Background: Patients with esophageal carcinoma receiving postoperative chemotherapy showed superior disease-free survival than those receiving surgery alone in a Japan Clinical Oncology Group trial (JCOG9204). The purpose of this study was to evaluate optimal perioperative timing-that is, before or after surgery-for providing chemotherapy in patients with locally advanced esophageal squamous cell carcinoma.
Methods: Eligible patients with clinical stage II or III, excluding T4, squamous cell carcinoma were randomized to undergo surgery followed (group 1) or preceded (group 2) by chemotherapy consisting of two courses of cisplatin plus 5-fluorouracil. The primary end point was progression-free survival.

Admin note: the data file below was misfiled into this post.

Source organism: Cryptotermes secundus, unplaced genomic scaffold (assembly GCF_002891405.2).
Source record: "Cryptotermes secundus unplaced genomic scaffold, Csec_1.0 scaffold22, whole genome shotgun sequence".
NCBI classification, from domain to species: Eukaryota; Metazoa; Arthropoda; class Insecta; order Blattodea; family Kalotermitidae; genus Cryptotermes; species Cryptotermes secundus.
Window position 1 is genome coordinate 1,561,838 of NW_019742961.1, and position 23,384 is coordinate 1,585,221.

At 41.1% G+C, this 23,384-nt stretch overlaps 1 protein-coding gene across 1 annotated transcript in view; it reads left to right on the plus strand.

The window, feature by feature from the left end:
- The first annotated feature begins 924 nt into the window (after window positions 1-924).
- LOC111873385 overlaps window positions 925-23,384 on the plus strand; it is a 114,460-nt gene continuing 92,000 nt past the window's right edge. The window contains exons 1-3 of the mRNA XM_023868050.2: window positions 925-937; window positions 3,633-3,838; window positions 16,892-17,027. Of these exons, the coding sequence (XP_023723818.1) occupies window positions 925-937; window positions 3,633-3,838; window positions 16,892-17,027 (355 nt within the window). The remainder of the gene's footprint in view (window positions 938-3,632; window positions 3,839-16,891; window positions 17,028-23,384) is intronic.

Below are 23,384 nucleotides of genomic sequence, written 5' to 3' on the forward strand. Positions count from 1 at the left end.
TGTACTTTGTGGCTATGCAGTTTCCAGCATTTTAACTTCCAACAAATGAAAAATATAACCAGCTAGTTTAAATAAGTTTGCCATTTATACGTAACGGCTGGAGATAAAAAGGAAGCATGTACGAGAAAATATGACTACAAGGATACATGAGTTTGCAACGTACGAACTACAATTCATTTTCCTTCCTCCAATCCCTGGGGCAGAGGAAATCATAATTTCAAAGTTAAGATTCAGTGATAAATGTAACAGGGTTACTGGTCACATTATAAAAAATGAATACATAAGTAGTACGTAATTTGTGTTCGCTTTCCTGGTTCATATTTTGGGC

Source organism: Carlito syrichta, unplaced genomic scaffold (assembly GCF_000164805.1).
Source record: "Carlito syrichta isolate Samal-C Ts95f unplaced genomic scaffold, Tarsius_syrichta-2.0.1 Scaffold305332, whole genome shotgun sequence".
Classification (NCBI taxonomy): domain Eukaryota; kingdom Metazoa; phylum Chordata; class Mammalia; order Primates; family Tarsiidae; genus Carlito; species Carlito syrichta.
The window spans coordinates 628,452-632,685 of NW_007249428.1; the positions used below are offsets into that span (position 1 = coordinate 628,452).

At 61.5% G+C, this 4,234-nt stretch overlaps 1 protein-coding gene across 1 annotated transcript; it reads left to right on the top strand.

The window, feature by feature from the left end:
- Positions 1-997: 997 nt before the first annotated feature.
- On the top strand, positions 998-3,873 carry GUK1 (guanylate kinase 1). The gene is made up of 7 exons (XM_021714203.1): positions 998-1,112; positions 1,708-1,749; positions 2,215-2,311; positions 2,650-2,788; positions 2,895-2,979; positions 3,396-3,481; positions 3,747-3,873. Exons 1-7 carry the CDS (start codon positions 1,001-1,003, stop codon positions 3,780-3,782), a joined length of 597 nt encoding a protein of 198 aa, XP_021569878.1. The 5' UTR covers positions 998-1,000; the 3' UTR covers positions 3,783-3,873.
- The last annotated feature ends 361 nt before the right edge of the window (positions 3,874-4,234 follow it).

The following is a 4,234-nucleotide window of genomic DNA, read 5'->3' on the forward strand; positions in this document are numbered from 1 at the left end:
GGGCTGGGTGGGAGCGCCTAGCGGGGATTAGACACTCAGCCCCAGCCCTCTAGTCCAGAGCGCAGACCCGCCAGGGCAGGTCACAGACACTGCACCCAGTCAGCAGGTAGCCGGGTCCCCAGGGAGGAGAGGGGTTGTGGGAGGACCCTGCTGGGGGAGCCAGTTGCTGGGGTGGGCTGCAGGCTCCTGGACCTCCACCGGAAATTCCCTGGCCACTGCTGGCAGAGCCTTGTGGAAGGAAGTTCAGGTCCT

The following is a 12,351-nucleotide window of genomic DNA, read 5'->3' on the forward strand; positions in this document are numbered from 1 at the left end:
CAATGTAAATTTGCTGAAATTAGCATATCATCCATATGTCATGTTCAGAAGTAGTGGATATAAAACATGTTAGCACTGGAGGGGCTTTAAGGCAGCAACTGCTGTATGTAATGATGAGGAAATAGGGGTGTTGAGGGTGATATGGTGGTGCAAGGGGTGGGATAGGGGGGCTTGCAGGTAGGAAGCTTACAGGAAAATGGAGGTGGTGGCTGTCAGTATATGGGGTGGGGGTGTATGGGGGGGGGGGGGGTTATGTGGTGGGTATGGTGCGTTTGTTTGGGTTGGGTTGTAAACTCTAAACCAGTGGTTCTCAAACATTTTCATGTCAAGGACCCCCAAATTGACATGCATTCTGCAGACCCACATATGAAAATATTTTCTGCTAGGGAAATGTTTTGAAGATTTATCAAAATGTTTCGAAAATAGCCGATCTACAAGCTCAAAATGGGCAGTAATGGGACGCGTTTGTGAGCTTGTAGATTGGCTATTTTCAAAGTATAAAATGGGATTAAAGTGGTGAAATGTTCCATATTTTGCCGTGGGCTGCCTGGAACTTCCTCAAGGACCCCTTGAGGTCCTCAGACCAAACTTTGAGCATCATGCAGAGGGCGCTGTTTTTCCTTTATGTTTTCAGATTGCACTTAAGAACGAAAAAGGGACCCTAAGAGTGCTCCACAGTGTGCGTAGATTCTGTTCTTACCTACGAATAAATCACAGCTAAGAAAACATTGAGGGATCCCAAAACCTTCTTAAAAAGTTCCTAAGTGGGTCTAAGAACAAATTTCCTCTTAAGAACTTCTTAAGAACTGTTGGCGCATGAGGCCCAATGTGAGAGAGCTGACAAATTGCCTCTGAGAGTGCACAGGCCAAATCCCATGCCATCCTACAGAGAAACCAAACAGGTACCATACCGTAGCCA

Results: We randomized 330 patients, with 166 assigned to group 1 and 164 to group 2, between May 2000 and May 2006. The planned interim analysis was conducted after completion of patient accrual. Progression-free survival did not reach the stopping boundary, but overall survival in group 2 was superior to that of group 1 (P = 0.01). Therefore, the Data and Safety Monitoring Committee recommended early publication. Updated analyses showed the 5-year overall survival to be 43% in group 1 and 55% in group 2 (hazard ratio 0.73, 95% confidence interval 0.54-0.99, P = 0.04), where the median follow-up of censored patients was 61.6 months. Concerning operative morbidity, renal dysfunction after surgery in group 2 was slightly higher than in group 1.
Conclusions: Preoperative chemotherapy with cisplatin plus 5-fluorouracil can be regarded as standard treatment for patients with stage II/III squamous cell carcinoma.